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What We’re Watching: China targets Taiwan, Palestinian election heats up, Russia-Ukraine border tensions

Chinese jets swarm Taiwan: This week, multiple Chinese warplanes penetrated Taiwan's airspace. While Beijing does this quite often to flex its muscles, this time the jets took a different route, and one even got close to the Japanese island of Yonaguni, located less than 70 miles (113 kilometers) north of Taiwan. The maneuvers have been interpreted by experts as a direct warning from the Chinese to Japan not to overplay its hand. (It's worth noting that Tokyo could get dragged into a US conflict with China over Taiwan because, like Taiwan, it has a mutual defense treaty with the US.) More broadly, the flight patterns also indicate that China could surround Taiwan on three sides in an eventual invasion, cutting off the territory from US and Japanese military support. All this comes as the Biden administration has expressed serious concern (paywall) that Beijing is indeed planning to invade Taiwan in the very near term. With US-China relations getting hot, more rumblings over an invasion of Taiwan will surely turn the temperature even higher.

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What We're Watching: China charges Aussie journo, Palestinian election talks, WHO debunks COVID myths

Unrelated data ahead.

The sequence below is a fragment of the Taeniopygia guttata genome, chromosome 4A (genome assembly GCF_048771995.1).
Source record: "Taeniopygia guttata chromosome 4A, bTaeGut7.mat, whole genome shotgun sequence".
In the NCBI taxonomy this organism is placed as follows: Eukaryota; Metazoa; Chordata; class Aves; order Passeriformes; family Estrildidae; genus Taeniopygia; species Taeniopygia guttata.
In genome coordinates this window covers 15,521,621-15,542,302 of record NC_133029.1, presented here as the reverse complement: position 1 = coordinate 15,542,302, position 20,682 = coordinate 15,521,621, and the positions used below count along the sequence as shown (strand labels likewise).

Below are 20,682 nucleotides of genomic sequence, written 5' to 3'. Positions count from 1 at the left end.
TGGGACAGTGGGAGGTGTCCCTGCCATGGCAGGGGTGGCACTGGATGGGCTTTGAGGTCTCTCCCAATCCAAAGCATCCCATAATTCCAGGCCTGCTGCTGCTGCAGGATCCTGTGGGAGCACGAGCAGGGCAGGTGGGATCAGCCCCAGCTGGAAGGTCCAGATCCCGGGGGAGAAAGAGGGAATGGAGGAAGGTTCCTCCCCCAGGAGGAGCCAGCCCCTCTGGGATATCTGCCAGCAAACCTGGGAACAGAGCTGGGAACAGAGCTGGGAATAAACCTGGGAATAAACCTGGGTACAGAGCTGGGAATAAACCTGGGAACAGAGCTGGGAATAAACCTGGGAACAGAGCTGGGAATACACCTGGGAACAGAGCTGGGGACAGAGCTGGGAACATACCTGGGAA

Australian journalist charged in China: Australian journalist Cheng Lei was detained last August in China for allegedly passing state secrets to foreign actors. Now, the reporter — who worked for Chinese state broadcaster CGTN when she was arrested — has been formally charged with a national security crime, though Beijing has unsurprisingly remained mum on the details. Her family (including two young children in Melbourne) say that Lei is innocent, while the Australian government has pleaded with Beijing to ensure due process. But Canberra's ability to lobby for Lei's release is surely hampered by its increasingly fraught relations with Beijing: Australia has criticized Beijing's meddling in Australia's internal government affairs, its spying activities, and called for a probe into China's alleged COVID coverup — prompting China to hit back with a series of devastating tariffs on Australian goods. The Chinese government has also targeted Australian journalists, and the last two Aussie reporters in mainland China recently fled at Canberra's urging. For now, Lei remains behind bars. Is the Australian government powerless to respond?

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